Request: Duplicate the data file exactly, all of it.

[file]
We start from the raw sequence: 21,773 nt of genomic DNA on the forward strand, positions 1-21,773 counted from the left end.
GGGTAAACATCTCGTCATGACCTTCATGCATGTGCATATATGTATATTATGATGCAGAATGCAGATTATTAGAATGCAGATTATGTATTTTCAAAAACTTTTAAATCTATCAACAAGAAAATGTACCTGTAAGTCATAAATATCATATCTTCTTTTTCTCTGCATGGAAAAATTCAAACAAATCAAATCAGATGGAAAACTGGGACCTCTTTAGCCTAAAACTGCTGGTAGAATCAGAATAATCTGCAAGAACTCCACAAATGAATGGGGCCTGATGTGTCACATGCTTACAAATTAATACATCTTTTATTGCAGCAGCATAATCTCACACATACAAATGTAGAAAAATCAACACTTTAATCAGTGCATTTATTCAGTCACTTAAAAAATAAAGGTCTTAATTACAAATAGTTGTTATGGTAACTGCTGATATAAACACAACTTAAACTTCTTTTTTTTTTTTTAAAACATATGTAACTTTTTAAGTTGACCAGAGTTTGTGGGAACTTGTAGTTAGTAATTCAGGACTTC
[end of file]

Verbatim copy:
We start from the raw sequence: 21,773 nt of genomic DNA on the forward strand, positions 1-21,773 counted from the left end.
GGGTAAACATCTCGTCATGACCTTCATGCATGTGCATATATGTATATTATGATGCAGAATGCAGATTATTAGAATGCAGATTATGTATTTTCAAAAACTTTTAAATCTATCAACAAGAAAATGTACCTGTAAGTCATAAATATCATATCTTCTTTTTCTCTGCATGGAAAAATTCAAACAAATCAAATCAGATGGAAAACTGGGACCTCTTTAGCCTAAAACTGCTGGTAGAATCAGAATAATCTGCAAGAACTCCACAAATGAATGGGGCCTGATGTGTCACATGCTTACAAATTAATACATCTTTTATTGCAGCAGCATAATCTCACACATACAAATGTAGAAAAATCAACACTTTAATCAGTGCATTTATTCAGTCACTTAAAAAATAAAGGTCTTAATTACAAATAGTTGTTATGGTAACTGCTGATATAAACACAACTTAAACTTCTTTTTTTTTTTTTAAAACATATGTAACTTTTTAAGTTGACCAGAGTTTGTGGGAACTTGTAGTTAGTAATTCAGGACTTC